Annual inspection of Mississippi River taking place in midst of record drought

CARUTHERSVILLE, MO (KAIT) - Since 1879, the Mississippi River Commission has been charged with maintaining and promoting the "Ole Miss."

Water levels on the river are at near record lows causing trouble up and down the river. Currently the river is closed at Greenville, Mississippi while the Coast Guard re-buoys' and a plan is formed for dredging. According to a Coast Guard press release, 97 vessels both north and south bound are currently being held with no definite re-opening announced.

This hold puts a huge cost on both the shipper and the owners of the tows and according to David Madison with the Pemiscott County Port Authority, those costs have to be made up somewhere.

"It's an economic burden on the entire agency." Madison said as we stood along the rail of the towboat Mississippi. In the back ground a tow headed south. Madison went on. "In this case of course, the entire end costs come to the shippers and that's the local farmers."

On the normally busy river; Smaller than normal tows are moving only down-river. The Motor Vessel Mississippi, the largest towboat in the world was the location for the second of 5 public meetings for the Mississippi River commission's low-water tour.

The commission is made up of 3 Corp of Engineer officers, 1 Coast Guard officer and 3 civilians, two of which are civil engineers.

Commission President, Major General John Peabody said things are not really good anywhere on the river.

"The potential for the worst being in front of us is very very clear." Peabody said, "And that worst period could well go into October or November as you all know."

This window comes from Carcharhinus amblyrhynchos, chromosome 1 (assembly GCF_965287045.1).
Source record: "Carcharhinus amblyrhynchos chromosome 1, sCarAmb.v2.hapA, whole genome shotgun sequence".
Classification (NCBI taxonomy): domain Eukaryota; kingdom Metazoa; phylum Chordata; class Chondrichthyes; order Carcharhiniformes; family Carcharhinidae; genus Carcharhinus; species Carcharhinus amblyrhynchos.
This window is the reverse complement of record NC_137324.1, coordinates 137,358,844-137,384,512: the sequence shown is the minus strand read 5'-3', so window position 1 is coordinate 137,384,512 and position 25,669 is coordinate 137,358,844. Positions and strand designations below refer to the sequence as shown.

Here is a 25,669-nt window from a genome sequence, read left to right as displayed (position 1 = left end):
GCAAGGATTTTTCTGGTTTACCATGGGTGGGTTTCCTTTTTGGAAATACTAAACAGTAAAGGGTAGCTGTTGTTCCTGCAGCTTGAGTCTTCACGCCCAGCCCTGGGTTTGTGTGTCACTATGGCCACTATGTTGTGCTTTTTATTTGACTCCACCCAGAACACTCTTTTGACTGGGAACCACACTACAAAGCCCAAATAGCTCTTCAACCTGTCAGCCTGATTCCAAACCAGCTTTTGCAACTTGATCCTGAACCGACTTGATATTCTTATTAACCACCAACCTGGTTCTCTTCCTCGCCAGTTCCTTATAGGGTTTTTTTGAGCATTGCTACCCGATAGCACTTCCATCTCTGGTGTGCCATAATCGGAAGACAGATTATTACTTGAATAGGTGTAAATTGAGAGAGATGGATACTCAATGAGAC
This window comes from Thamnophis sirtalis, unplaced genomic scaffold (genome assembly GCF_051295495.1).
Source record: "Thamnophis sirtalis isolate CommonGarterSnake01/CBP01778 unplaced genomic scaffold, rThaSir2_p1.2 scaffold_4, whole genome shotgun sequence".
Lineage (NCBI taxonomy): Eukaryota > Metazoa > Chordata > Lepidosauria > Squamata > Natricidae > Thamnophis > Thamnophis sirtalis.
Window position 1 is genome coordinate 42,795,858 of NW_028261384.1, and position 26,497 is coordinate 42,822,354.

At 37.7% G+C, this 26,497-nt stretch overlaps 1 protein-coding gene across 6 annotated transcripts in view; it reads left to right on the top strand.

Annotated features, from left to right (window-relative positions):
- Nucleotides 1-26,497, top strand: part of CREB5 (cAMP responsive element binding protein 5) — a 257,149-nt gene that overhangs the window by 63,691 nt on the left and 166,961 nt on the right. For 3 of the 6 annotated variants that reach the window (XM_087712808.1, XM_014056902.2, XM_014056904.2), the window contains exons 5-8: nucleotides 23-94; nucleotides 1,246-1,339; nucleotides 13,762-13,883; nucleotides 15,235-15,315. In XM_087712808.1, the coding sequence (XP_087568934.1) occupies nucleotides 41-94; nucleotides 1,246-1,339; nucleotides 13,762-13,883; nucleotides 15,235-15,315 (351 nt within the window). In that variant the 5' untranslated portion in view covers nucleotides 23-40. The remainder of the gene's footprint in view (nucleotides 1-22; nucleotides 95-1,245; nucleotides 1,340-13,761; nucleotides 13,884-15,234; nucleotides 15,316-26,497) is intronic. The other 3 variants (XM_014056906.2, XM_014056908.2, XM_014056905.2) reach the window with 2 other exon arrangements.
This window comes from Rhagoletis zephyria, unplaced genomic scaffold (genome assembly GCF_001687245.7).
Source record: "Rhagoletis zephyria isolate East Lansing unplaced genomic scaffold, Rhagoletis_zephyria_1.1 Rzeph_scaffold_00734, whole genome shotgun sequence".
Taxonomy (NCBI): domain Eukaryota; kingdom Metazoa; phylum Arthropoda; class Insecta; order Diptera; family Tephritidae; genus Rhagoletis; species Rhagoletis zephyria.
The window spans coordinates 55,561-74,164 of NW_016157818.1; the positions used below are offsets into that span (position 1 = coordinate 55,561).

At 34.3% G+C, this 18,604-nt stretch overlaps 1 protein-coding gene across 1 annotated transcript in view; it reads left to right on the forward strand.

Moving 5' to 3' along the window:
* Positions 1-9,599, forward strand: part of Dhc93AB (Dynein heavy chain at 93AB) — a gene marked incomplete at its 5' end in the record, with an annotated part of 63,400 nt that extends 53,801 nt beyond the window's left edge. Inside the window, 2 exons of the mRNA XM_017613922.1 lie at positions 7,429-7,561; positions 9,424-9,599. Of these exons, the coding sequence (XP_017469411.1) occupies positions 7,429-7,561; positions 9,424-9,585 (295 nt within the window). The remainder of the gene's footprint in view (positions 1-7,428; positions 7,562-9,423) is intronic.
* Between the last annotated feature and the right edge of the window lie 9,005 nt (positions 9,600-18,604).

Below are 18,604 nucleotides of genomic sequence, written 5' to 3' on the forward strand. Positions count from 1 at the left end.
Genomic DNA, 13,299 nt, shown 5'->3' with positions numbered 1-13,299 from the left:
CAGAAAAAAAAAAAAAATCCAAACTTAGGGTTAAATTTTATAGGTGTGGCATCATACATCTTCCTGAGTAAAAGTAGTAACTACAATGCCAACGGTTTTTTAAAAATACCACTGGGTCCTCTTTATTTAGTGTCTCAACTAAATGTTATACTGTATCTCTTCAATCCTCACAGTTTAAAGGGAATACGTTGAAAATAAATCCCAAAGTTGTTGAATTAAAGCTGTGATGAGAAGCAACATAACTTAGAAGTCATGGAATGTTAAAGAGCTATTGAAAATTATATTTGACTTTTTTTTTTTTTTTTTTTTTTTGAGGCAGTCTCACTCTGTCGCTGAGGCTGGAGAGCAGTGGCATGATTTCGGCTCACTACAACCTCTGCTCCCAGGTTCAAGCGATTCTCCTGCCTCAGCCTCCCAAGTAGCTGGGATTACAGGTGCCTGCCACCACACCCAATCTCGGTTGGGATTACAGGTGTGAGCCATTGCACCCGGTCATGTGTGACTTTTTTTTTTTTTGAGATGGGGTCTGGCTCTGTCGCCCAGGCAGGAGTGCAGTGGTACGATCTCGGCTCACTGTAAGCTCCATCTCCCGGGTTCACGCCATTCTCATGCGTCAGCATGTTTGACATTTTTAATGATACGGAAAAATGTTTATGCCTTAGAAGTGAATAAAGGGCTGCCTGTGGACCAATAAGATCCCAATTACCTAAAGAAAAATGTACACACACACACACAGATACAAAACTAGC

Peabody says there are currently 4 ports closed on the river. He put up a slide showing ports and a bar indicating the level of water. Only two were green, a few were yellow and those listed in red were getting close to critical including the port at Caruthersville.

Most of Caruthersville's main port is in a backwater off the river. What's happening is that barges are being half-filled. Then they are sent further on down the Mississippi where they can be completely filled before heading down to the gulf.

One of the Commissions priorities is receiving input about river usage including the ports. Missouri Congresswoman JoAnn Emerson addressed the board about the importance of keeping smaller ports dredged out.

"Like the large ones" she says,"like Memphis or New Orleans because we ship so much grain up and down the river."

Emerson has 3 ports in her district, Cape Girardeau, New Madrid and Caruthersville.

"It's always a big fight with the office of Management and Budget." Emerson said. "To get them to understand that our smaller inland ports require dredging just like the large ones. We ship a lot of grain up and down this river."

Across from one of the docks up the channel, rapidly dropping water left a set of barges high and dry on the sand. Madison said the dredge will come but it could use some help.

"It will help us for some foreseeable time but the real help will come in the form of more water coming down the river." He said.

The next meeting in our area will be held on August 21 in Memphis.

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